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How many floppy drives can a SWIM chip control? (just curious)

olePigeon

Well-known member
Obviously at least three, in the case of the SE and LC.

Would it be possible to interface with the SWIM chip via NuBus? Could you have a NuBus card that has 4 more connectors (2x external, 2x internal) plus whatever controller you'd need to interface with the SWIM, and then have 6 drives total on, say, a Macintosh II?

Or would it need its own SWIM chip?

Sorry. Just curious.
 

Spidey01

Well-known member
In the TechNote for my Duo, I see there's a chip select in the pin out but don't see any real detail about the SWIM II itself.


Going to hazard a wild guess of 2 depending on implementation details. Not that I'd expect to ever see an Apple II that crammed full of nothing but floppy controllers.
 

olePigeon

Well-known member
But the SE and LC can have three floppy drives. Well ... actually, I've never tried all three ports at the same time. I just assumed.

Apple II could daisychain, though. You could have 6 floppy drives on a single controller. It also technically had an IWM and not a SWIM, but I don't know what the difference is.
 

jeremywork

Well-known member
My recollection is rusty, but I had thought the Macintosh implementation of IWM/SWIM only allows for one drive per port, which is why the daisy chain port on external drives is often plugged with a plastic cover. Apple IIs IWM could use the daisy chain feature for up to two 5.25 and two 3.5" drives on one port, but not Macs. The SuperDrive card for Apple IIs included a SWIM which should address two 1.4M drives on a daisy chain.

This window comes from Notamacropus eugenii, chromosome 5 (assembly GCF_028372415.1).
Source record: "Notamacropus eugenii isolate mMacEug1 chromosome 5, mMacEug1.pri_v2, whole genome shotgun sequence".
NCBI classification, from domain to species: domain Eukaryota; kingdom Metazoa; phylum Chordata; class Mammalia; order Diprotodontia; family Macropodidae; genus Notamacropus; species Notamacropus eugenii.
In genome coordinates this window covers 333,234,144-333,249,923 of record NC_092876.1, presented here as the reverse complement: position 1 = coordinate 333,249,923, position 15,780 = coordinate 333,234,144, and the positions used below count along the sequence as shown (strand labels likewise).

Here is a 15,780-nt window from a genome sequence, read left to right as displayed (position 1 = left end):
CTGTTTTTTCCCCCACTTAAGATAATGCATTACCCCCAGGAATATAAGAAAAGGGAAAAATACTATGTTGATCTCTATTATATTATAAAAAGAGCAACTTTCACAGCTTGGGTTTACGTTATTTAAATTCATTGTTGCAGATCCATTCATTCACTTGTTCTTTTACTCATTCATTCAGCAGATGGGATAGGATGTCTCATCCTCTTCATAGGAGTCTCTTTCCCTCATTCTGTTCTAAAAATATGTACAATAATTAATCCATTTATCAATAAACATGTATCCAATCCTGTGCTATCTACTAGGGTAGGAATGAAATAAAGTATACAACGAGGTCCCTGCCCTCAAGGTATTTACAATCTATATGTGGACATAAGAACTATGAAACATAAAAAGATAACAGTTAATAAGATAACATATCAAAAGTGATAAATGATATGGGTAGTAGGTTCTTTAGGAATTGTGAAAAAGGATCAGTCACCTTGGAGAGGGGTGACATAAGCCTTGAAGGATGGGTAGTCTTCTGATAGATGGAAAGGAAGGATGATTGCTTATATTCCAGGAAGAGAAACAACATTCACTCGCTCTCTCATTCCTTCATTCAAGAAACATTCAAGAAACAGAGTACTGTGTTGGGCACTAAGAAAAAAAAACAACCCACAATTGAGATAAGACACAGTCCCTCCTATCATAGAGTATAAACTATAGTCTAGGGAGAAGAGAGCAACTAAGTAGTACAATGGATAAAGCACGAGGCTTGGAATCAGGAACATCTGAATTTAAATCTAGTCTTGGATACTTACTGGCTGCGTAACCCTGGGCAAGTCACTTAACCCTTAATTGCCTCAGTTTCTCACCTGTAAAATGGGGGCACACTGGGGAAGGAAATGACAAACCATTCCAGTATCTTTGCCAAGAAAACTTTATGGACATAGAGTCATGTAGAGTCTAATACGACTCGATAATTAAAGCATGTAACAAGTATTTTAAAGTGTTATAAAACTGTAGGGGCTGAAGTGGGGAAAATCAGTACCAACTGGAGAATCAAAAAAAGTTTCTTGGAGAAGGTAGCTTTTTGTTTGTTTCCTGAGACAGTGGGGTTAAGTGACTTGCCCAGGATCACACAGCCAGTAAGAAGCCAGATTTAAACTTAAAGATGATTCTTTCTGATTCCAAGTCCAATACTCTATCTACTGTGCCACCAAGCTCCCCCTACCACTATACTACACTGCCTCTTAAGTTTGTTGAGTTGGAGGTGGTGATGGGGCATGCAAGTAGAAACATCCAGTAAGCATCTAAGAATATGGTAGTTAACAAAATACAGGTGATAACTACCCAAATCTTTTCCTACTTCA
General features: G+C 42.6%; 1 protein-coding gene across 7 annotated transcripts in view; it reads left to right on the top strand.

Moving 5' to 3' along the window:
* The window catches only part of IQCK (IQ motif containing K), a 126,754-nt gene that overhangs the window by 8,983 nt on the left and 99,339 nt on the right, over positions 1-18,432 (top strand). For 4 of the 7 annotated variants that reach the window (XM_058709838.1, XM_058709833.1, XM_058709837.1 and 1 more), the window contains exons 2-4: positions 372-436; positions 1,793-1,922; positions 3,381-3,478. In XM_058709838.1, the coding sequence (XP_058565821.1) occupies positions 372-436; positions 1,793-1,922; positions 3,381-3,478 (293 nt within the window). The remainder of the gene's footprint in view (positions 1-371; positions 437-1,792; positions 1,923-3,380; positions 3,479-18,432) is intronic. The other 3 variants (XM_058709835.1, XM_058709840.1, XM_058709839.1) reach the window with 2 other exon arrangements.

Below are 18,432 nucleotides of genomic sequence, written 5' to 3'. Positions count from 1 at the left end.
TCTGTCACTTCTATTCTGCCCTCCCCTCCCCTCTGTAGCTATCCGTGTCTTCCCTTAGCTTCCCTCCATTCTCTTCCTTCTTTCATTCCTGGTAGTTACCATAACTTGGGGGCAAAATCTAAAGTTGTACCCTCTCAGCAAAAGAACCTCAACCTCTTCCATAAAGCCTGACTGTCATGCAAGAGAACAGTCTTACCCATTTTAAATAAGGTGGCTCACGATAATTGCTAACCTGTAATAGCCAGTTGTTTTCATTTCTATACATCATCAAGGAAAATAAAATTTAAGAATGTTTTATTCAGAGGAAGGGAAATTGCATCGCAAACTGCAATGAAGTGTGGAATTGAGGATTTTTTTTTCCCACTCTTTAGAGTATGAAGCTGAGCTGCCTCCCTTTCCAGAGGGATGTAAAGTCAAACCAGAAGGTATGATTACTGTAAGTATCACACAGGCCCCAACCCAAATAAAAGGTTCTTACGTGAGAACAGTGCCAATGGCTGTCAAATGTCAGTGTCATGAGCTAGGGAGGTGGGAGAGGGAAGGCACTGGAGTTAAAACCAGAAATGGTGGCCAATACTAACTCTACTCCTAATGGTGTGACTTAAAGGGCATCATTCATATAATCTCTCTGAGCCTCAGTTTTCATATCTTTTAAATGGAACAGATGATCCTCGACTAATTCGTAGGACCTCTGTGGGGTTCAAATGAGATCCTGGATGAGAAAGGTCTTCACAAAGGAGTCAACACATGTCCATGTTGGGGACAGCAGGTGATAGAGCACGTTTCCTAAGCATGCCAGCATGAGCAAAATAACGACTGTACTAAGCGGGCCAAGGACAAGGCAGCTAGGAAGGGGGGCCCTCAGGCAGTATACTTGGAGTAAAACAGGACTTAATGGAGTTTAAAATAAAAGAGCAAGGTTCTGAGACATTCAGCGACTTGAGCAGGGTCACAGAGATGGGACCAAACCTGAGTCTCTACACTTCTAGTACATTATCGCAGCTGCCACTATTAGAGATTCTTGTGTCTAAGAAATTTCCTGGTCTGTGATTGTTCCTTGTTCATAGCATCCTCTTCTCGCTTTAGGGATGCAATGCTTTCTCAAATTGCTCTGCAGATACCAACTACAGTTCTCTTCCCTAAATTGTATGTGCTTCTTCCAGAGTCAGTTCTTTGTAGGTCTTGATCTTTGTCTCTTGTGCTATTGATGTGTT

The LC has no external port, so you can have two internal drives, but none external.

The SE/SE-FDHD and the Portable both have two internal drive ports in addition to their external port, and will allow three drives to function simultaneously if all populated.

I remember a mod to enable two internal drives on an SE/30 but this method utilized the enable pin for the external port, effectively just moving the external drive to the second internal bay.

One of my eBay finds from years ago included a very nifty DB19 port installed in a Nubus blank, with a cable running to an internal floppy connector. It's come in quite handy to be able to plug a known working external drive into a II series case or a later Quadra/Powermac when I haven't examined the internal drive yet, but this contraption still doesn't add *more* drives.
 
But the SE and LC can have three floppy drives. Well ... actually, I've never tried all three ports at the same time. I just assumed.

Apple II could daisychain, though. You could have 6 floppy drives on a single controller. It also technically had an IWM and not a SWIM, but I don't know what the difference is.